About 74% of all internet users interact on social networking sites, many of whom are adolescents. Nearly one in four teens reports being online “almost constantly,” and it’s safe to say that they’re spending that time on Facebook, Snapchat, Vine, Reddit and other social media hubs. Twitter and Instagram, in particular, are popular amongst African Americans, the Pew Research Center has found.
However, despite its popularity among the younger set, social media is linked to mental health issues.
According to a new study in the journal Cyberpsychology, Behavior, and Social Networking, teens who use social networking sites (SNSs) for over two hours a day report a poor self-rating of mental health, high levels of psychological distress, suicidal thoughts, and an unmet need for help.
However, similar studies amongst college students have found no relationship between heavy social media use and mental health, the study authors note. They also pointed out that correlation does not necessarily mean causation.
“Use of SNSs cannot alone explain the occurrence of mental health problems. Future studies could help elucidate factors that contribute to mental health outcomes in the context of Internet use, such as contextual factors, lack of physical activity, antecedents and individual factors, cyberbullying, and so on,” wrote the authors.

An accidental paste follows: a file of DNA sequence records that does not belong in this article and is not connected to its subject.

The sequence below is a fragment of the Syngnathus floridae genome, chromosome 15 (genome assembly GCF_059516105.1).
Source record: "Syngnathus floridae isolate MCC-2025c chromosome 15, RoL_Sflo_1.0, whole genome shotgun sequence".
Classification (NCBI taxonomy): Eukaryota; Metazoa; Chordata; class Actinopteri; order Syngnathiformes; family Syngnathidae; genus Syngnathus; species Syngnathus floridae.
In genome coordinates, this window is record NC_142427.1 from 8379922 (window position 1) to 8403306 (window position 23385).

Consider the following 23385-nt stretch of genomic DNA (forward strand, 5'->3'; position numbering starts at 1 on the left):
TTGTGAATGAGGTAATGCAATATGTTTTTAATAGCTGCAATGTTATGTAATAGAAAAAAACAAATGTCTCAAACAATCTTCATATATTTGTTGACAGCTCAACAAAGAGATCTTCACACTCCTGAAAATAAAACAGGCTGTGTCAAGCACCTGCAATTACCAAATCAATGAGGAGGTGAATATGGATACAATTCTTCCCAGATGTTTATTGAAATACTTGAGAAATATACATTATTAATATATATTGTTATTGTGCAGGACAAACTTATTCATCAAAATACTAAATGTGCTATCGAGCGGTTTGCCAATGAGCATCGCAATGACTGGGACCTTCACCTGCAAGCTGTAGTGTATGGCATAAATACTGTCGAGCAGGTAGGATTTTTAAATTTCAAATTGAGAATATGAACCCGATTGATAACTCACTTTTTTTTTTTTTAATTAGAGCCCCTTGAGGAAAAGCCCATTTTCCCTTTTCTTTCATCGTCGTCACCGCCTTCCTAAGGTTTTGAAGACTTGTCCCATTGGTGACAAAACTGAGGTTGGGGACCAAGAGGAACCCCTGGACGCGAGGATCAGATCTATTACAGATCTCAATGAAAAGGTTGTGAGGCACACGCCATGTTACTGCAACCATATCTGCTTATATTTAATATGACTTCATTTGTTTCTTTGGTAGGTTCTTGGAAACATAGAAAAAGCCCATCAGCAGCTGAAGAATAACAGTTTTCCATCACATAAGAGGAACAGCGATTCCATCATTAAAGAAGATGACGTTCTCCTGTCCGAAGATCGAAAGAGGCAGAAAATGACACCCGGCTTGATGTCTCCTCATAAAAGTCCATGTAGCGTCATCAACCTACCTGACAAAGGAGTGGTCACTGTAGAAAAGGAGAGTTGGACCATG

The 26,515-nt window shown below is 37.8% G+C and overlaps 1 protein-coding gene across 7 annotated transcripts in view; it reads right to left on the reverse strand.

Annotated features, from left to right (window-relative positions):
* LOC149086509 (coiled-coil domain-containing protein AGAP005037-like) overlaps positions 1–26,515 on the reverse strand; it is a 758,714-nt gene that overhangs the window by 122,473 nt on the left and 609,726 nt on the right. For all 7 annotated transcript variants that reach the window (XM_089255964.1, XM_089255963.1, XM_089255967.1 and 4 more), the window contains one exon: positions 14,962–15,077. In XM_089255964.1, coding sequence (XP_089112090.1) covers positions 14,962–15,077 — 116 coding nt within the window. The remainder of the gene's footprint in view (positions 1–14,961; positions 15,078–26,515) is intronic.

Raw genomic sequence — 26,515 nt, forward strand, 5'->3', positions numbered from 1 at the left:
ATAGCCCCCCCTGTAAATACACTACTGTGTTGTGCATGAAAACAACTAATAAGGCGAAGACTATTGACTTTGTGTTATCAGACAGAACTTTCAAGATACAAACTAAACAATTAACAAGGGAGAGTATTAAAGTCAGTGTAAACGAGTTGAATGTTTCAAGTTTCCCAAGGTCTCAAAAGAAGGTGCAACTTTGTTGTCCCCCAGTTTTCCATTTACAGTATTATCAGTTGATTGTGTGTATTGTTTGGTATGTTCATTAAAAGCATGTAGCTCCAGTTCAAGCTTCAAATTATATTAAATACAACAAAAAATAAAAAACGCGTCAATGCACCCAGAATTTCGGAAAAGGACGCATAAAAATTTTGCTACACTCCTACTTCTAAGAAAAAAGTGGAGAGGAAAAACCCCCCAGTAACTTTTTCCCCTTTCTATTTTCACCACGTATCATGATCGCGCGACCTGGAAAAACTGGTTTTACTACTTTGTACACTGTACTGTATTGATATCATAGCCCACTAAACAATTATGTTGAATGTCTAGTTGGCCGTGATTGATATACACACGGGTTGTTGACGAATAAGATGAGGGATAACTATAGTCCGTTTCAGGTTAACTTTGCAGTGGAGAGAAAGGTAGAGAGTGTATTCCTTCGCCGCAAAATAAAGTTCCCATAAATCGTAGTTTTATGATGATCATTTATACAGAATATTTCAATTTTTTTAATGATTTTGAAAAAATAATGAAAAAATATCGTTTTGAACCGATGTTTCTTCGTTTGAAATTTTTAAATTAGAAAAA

To conduct the study, researchers analyzed the data from 750 students in 7th through 12th grade collected for the 2013 Ontario Student Drug Use and Mental Health Survey. Participants were asked to answer questions about their social media habits, mental health, psychological well-being, and mental health support.
The 25% who said they used social media for two hours a day were more likely to report having poor mental health, symptoms of anxiety and depression (signs of psychological distress), suicidal thoughts, and unmet mental health needs.
“It could be that teens with mental health problems are seeking out interactions as they are feeling isolated and alone,” lead author Dr. Hugues Sampasa-Kanyinga told the Huffington Post. “Or they would like to satisfy unmet needs for face-to-face mental health support.”
Although the obvious and logical solution may appear to be getting kids off of social media, researchers suggest getting more mental health resources onto social media as a more suitable alternative.
“We see social networking sites, which may be a problem for some, also being a solution,” said the Interactive Media Institute’s Dr. Brenda K. Wiederhold. “Since teens are on the sites, it is the perfect place for public health and service providers to reach out and connect with this vulnerable population and provide health promotion systems and supports.”